Back to the farm, my great Uncle Alex was the man of the farm and his wonderful wife Cora was just that my Aunt Cora, she was a very big woman and I can see her sitting right inside the kitchen door everytime we would arrive for our visit,looking out the side window for costumers , the arms on her rocking chair were sprung because of her weight . They had gas pumps as well ,the store was just a walk into another large side room off the upstairs steps. Her footwear always stuck in my mind ,I believe she was so large she could only be comfortable in moccasins and her shoes as with the chair arms bulged on the sides, interesting what we remember from when we were kid's .She always had an apron on and I remember her hair being salt and pepper in color and rather witchy looking now that I think about it all these years later. But no finer Lady would you want to meet, she had the most wonderful Eastern Shore drawl when she spoke which if you asked me to mimic it today I couldn't but I can hear it in my mind as I sit here. Don't you Love it when that happens? I can also smell the bread which was always cooling on the counter . Now that I hopefully have painted a picture of Aunt Cora ,lets talk about Uncle Alex for that is where you would find me ,up bright and early every morning to go to the barn with him , milk the cows, feed the chickens and take the cows out to pasture for the day to be brought back again at night. I can see in my minds eye the cobwebs on the barn windows.Uncle Alex was a fairly slim normal height of a man ,always with five o'clock shadow on his weathered face, his ball cap or actually it was more of a train conductors looking cap, see in above B/W photo , I remember it looking like it had seen many days of hard work and even when he was dressed in his Sunday best go to meeting cloths for a funeral or wedding,he still had that Heavenly smell of barn and livestock wafting from him. Over the years I have had some wonderful thoughts and moments regarding the smell of a barn, am I strange to love that smell so ? maybe, but I think not. When he and I would get back from taking the cows out to pasture I would then help Aunt Cora separate the milk,she would bake with fresh milk daily. I see the big cream separator in the side room off the porch and right outside the kitchen. I can smell the fresh milk , oh how nice that was. She used dish cloths for filtering the milk and then our next chore was to make butter...yes homemade butter. No wonder Chuck and I choose to try our hand at small scale hobby farming when we married and moved to the country...thank you Uncle Alex and Aunt Cora for that . I played on old hay wagons throughout the day, I was found once in the barn sound asleep laying with one of my many pet calves from over the years ,I always no matter what color they were, called them "Brownie". Making hay was fun ,I never had to work hard and I hope I wasn't in Uncle's Alex's way or under foot , I never did get that impression, actually we were pretty darn close ,we would lay on the old head ache couch at the end of the day in the kitchen with smells of Aunt Cora's delicious meals sending aromas throughout the house landing in our sleepy worn out from a hard days work nostrils and then before bed we would sit in the fancy parlor and watch TV with the old rabbit ears on top , maybe one channel. I remember Aunt Cora had a blanket on the fancy couch because of Alex's work cloths and she had a piece of clear plastic pinned across the back wall of the couch because his greasy hair might have stained her wall paper.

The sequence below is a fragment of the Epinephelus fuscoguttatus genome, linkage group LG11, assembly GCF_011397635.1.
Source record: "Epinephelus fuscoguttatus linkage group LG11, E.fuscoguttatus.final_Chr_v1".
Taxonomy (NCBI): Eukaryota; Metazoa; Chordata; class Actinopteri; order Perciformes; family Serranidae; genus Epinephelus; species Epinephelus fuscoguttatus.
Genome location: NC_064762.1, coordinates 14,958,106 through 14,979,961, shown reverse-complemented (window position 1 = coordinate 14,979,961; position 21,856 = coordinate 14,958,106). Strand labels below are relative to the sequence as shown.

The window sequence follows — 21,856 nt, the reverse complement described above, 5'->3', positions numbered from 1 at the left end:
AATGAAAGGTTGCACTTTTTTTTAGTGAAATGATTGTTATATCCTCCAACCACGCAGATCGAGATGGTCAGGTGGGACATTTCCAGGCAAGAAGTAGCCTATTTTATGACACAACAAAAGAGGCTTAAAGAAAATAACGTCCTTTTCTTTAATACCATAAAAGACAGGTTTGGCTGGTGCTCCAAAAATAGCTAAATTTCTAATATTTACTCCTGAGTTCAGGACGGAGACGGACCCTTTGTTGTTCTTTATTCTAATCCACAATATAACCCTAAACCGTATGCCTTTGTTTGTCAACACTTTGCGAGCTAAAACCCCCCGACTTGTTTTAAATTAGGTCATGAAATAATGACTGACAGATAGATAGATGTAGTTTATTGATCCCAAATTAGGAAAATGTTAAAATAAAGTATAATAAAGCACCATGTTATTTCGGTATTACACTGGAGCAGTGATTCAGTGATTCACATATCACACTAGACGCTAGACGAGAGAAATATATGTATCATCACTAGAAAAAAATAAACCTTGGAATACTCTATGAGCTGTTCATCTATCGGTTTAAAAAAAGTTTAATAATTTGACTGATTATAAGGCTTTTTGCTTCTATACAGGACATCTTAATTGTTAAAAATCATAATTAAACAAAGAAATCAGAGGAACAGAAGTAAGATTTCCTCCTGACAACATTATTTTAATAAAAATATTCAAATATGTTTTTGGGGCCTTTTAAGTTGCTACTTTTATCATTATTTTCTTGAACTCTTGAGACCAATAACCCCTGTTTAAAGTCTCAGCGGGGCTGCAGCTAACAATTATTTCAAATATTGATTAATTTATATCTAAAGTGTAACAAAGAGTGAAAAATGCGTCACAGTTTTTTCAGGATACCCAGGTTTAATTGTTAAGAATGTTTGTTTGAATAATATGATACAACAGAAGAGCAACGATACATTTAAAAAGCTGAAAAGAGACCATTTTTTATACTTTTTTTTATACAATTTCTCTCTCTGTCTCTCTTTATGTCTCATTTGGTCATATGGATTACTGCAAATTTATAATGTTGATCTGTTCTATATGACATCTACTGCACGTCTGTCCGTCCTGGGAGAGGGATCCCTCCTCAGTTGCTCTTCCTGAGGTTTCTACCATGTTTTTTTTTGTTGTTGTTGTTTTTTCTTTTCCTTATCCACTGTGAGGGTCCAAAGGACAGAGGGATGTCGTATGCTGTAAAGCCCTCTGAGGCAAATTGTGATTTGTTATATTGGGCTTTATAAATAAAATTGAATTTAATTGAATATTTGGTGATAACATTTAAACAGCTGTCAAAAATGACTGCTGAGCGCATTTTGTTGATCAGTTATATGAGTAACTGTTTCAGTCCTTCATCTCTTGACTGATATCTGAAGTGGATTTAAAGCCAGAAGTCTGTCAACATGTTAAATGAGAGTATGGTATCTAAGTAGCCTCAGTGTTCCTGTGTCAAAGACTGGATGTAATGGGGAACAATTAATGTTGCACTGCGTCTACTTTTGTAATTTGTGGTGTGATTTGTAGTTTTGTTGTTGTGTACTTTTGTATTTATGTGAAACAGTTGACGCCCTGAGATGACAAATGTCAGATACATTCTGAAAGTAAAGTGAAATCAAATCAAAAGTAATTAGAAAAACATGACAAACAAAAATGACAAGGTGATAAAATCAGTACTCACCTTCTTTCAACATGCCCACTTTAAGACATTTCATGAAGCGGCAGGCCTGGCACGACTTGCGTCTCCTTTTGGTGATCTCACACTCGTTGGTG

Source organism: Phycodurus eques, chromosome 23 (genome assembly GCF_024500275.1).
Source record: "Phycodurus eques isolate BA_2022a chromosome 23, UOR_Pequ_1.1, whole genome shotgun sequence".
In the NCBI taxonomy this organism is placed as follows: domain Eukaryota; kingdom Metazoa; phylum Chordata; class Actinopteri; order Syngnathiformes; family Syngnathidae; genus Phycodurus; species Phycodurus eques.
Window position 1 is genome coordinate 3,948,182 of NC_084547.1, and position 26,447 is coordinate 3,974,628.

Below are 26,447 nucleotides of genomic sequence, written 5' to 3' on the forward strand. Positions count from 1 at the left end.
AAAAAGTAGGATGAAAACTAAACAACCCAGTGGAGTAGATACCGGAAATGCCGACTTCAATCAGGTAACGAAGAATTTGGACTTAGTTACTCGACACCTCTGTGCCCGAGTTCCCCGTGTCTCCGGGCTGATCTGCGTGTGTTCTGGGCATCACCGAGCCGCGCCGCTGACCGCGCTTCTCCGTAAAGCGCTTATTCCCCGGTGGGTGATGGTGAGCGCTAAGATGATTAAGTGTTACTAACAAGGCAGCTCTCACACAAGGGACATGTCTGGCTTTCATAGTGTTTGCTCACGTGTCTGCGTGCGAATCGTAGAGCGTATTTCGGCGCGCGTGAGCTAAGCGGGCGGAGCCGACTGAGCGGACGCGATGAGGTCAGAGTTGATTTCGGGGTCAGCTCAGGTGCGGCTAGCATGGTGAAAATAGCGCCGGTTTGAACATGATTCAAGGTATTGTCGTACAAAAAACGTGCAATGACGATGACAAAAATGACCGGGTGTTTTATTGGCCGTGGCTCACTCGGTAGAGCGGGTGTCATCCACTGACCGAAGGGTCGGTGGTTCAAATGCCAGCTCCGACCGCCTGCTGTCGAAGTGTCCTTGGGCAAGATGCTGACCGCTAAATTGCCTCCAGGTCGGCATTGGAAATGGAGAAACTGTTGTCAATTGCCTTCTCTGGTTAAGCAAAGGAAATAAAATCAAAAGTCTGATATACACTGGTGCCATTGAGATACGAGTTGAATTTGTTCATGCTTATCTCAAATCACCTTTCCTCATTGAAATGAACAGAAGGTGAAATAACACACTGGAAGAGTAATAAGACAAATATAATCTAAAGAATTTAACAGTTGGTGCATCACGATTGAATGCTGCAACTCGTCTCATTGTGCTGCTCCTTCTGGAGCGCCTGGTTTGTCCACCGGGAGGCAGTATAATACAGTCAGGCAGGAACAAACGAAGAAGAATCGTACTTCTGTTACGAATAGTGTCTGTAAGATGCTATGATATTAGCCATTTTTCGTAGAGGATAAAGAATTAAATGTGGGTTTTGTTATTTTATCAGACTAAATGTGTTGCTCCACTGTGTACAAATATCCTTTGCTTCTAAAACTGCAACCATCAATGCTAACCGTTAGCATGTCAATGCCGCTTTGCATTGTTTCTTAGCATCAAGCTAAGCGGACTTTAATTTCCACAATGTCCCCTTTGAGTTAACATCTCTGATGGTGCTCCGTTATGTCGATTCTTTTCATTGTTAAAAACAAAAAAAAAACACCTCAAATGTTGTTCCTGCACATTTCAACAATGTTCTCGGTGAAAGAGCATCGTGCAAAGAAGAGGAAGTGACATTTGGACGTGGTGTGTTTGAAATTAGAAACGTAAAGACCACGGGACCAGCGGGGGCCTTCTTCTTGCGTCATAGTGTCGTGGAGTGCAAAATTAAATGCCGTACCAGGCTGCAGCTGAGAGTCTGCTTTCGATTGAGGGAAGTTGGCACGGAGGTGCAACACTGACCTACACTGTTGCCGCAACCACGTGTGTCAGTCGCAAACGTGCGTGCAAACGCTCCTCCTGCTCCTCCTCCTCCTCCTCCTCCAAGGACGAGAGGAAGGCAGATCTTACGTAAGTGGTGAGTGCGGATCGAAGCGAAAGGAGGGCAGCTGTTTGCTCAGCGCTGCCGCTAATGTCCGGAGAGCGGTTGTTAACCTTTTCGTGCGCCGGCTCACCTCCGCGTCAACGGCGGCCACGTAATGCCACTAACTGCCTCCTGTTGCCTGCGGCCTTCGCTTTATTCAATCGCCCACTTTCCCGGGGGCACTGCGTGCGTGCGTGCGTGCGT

One thing that always amused me and I thought about it years later was the fact they sold toilet paper in their store but choose to have catalogs to use instead of TP in the outhouse. Mom ,Dad and I would sleep upstairs in the front guest room and we at night would use the most beautiful blue willow chamber pot and bowl and pitcher set for morning grooming. We had real toilet paper in our room but not outside. Mom was a bad one for Pepsi and every night on our way upstairs to bed she would pop into the store and get a bottle ,remember the inside door to the store was at the the right of the stairs , that was a kid's dream to have a store right in your house. I would work in the store at times with Aunt Cora, you know I get the feeling Aunt Cora and Uncle Alex must have been stuck baby sitting me a lot because I was always with one or the other of them, while Mom and Dad would visit old friend's and really only remember Mom at bed time . I was kept very busy down on the farm . I would Love to work in the store, not doing much of anything but enjoying feeling very special ,being behind the counter , it seems every Summer I would get one of those special nick knacks I told you about and I would always pick a ceramic horse,I had this horse collection for years.